You learn by osmosis, as soon as you set your sights on the job, that you are expected to look professional, educated, discreetly expensive with just a soupcon of originality. We give the taxpayers their money’s worth of comforting cliché. We mostly shop at Brown Thomas, during the sales, and occasionally come into work wearing embarrassingly identical soupcons.

commentary: Oh what a failure. No, not the book – it is I who am a failure. Having loved Tana French's The Secret Place and the newly-published The Trespasser, I am supposed to be rationing out those of her books I haven’t read yet, to make the joy last longer. So I downloaded this one to my Kindle, to have in reserve, for some future moment. I have review books, and promises, and commitments, and many many books to read – Tana can wait for a while.

Only she can’t. I read it, swallowed it down at a great speed, and have already downloaded the next one. Oh dear oh dear: I am going to run out of books by her quite soon…

This was her first, and must have exploded onto the crime scene like a grenade – I remember hearing about it, and can’t imagine why I didn’t read it then.

It’s a police procedural set in the Dublin Murder Squad (as are all her books) and features the murder of a 12-year old girl at a small town outside the city. The narrator and his female partner set out to investigate, but the narrator has a secret: he comes from the same place, and has a parallel story in his childhood – he survived a still-unsolved incident in which his two best friends disappeared.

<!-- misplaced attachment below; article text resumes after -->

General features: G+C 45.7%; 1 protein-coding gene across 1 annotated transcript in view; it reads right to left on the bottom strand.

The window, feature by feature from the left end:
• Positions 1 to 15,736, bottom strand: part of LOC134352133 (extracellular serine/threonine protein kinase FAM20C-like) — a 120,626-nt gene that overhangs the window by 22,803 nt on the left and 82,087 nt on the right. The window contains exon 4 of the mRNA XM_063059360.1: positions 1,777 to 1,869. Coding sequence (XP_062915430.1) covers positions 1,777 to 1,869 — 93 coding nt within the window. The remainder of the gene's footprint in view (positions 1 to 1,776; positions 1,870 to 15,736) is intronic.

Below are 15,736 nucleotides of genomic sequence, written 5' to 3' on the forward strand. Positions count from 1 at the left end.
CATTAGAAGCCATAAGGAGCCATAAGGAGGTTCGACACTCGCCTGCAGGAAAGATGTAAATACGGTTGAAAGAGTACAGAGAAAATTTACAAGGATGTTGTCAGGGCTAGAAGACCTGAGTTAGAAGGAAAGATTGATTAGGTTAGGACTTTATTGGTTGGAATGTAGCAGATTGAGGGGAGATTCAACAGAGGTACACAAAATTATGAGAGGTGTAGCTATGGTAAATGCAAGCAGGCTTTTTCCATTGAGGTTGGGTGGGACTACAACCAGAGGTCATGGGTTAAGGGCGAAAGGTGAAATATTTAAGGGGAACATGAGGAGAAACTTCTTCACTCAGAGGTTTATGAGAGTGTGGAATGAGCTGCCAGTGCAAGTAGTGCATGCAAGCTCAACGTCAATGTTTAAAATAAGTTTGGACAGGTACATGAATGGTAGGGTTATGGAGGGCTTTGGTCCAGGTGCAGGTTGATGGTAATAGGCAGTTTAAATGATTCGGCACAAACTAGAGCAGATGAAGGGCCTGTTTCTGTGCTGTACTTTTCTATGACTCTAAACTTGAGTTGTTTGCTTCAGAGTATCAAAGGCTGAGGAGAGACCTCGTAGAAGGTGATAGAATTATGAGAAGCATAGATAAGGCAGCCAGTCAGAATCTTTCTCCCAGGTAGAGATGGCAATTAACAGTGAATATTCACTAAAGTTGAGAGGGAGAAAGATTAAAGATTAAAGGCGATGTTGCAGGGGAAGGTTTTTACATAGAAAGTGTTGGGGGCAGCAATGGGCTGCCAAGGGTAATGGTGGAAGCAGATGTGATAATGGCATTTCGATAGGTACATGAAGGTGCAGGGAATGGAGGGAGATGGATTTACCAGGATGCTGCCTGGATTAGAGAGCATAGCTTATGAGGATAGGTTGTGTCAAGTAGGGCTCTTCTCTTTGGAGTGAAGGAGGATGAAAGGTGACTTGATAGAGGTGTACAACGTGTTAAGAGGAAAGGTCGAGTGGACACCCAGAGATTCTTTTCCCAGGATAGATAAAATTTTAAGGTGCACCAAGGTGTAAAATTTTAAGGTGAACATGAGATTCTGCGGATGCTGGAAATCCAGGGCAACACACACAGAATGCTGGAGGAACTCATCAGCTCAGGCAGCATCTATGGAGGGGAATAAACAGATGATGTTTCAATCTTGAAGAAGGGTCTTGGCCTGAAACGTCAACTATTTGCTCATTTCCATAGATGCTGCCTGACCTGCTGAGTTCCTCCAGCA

It is, admittedly, a lot to swallow that he takes up the case without telling anyone this, and it is unthinkable that he could take such a major part in the new investigation, or think that the story won’t come out. But once you get past this, the book is absolutely compelling, long and satisfying (98%) and highly entertaining. The relationship between the two lead officers is very well done. At times I thought ‘hang on…’ but on the whole French is ahead of the reader – certain things will become obvious is all I’m saying. I didn’t have any trouble working out the outline of the murder, but the details were sufficiently unguessable to keep my interest. I would have had a few questions for French and her narrator at the end…

The ending is very controversial if you look online: many people were disappointed, even devastated by a certain lack of resolution. I found it uncomfortable, but can understand that the author was trying to do something specific. I would definitely have liked more information.

As ever, there is a lovely, funny, colloquial feel to it. I liked the senior policeman whose marriage has broken up:
The grapevine had picked up a series of awkward attempts at relationships, including one spectacularly unsuccessful blind date where the woman turned out to be an ex-hooker he had arrested regularly in his Vice days.
.. and the gentle introduction of a supernatural element:
‘She always said it was the pooka took them.’
This one took me by surprise. The pooka is an ancient child-scarer out of legend, a wild mischief-making descendant of Pan and ancestor of Puck. He had not been on Kiernan and McCabe’s list of persons of interest.
An absolutely brilliant thriller, one that kept me reading for hours when I should have been doing other things.